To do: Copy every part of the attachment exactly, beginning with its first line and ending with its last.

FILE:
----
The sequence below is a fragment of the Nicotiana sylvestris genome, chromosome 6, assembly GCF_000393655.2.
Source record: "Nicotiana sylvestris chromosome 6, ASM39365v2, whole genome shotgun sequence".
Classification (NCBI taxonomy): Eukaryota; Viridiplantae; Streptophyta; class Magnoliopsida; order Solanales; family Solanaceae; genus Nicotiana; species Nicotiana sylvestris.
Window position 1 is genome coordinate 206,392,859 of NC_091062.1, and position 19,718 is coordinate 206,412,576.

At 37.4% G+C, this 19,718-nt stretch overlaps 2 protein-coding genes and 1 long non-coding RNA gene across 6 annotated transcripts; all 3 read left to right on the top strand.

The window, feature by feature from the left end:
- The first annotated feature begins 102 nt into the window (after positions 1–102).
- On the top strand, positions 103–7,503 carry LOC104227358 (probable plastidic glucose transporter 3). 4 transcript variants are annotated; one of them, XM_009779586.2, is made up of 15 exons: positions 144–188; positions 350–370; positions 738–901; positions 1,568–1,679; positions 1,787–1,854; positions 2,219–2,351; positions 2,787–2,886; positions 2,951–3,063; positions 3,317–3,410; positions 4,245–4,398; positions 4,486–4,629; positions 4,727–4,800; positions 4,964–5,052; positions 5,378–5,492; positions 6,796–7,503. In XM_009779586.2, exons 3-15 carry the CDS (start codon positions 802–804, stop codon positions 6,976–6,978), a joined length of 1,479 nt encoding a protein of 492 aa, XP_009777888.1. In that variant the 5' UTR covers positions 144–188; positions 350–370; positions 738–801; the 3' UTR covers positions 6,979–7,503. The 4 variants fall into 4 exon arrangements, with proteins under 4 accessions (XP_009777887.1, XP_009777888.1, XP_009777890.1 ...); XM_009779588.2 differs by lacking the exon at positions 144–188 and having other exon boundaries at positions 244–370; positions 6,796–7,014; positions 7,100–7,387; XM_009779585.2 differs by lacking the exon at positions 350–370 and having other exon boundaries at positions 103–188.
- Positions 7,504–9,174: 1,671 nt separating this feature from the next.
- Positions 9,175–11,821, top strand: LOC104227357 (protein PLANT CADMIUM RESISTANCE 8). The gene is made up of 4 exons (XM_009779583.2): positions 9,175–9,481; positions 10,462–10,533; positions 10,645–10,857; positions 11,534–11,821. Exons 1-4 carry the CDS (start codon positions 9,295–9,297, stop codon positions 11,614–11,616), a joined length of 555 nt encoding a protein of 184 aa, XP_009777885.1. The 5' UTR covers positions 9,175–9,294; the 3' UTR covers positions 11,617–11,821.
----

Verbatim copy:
The sequence below is a fragment of the Nicotiana sylvestris genome, chromosome 6, assembly GCF_000393655.2.
Source record: "Nicotiana sylvestris chromosome 6, ASM39365v2, whole genome shotgun sequence".
Classification (NCBI taxonomy): Eukaryota; Viridiplantae; Streptophyta; class Magnoliopsida; order Solanales; family Solanaceae; genus Nicotiana; species Nicotiana sylvestris.
Window position 1 is genome coordinate 206,392,859 of NC_091062.1, and position 19,718 is coordinate 206,412,576.

At 37.4% G+C, this 19,718-nt stretch overlaps 2 protein-coding genes and 1 long non-coding RNA gene across 6 annotated transcripts; all 3 read left to right on the top strand.

The window, feature by feature from the left end:
- The first annotated feature begins 102 nt into the window (after positions 1–102).
- On the top strand, positions 103–7,503 carry LOC104227358 (probable plastidic glucose transporter 3). 4 transcript variants are annotated; one of them, XM_009779586.2, is made up of 15 exons: positions 144–188; positions 350–370; positions 738–901; positions 1,568–1,679; positions 1,787–1,854; positions 2,219–2,351; positions 2,787–2,886; positions 2,951–3,063; positions 3,317–3,410; positions 4,245–4,398; positions 4,486–4,629; positions 4,727–4,800; positions 4,964–5,052; positions 5,378–5,492; positions 6,796–7,503. In XM_009779586.2, exons 3-15 carry the CDS (start codon positions 802–804, stop codon positions 6,976–6,978), a joined length of 1,479 nt encoding a protein of 492 aa, XP_009777888.1. In that variant the 5' UTR covers positions 144–188; positions 350–370; positions 738–801; the 3' UTR covers positions 6,979–7,503. The 4 variants fall into 4 exon arrangements, with proteins under 4 accessions (XP_009777887.1, XP_009777888.1, XP_009777890.1 ...); XM_009779588.2 differs by lacking the exon at positions 144–188 and having other exon boundaries at positions 244–370; positions 6,796–7,014; positions 7,100–7,387; XM_009779585.2 differs by lacking the exon at positions 350–370 and having other exon boundaries at positions 103–188.
- Positions 7,504–9,174: 1,671 nt separating this feature from the next.
- Positions 9,175–11,821, top strand: LOC104227357 (protein PLANT CADMIUM RESISTANCE 8). The gene is made up of 4 exons (XM_009779583.2): positions 9,175–9,481; positions 10,462–10,533; positions 10,645–10,857; positions 11,534–11,821. Exons 1-4 carry the CDS (start codon positions 9,295–9,297, stop codon positions 11,614–11,616), a joined length of 555 nt encoding a protein of 184 aa, XP_009777885.1. The 5' UTR covers positions 9,175–9,294; the 3' UTR covers positions 11,617–11,821.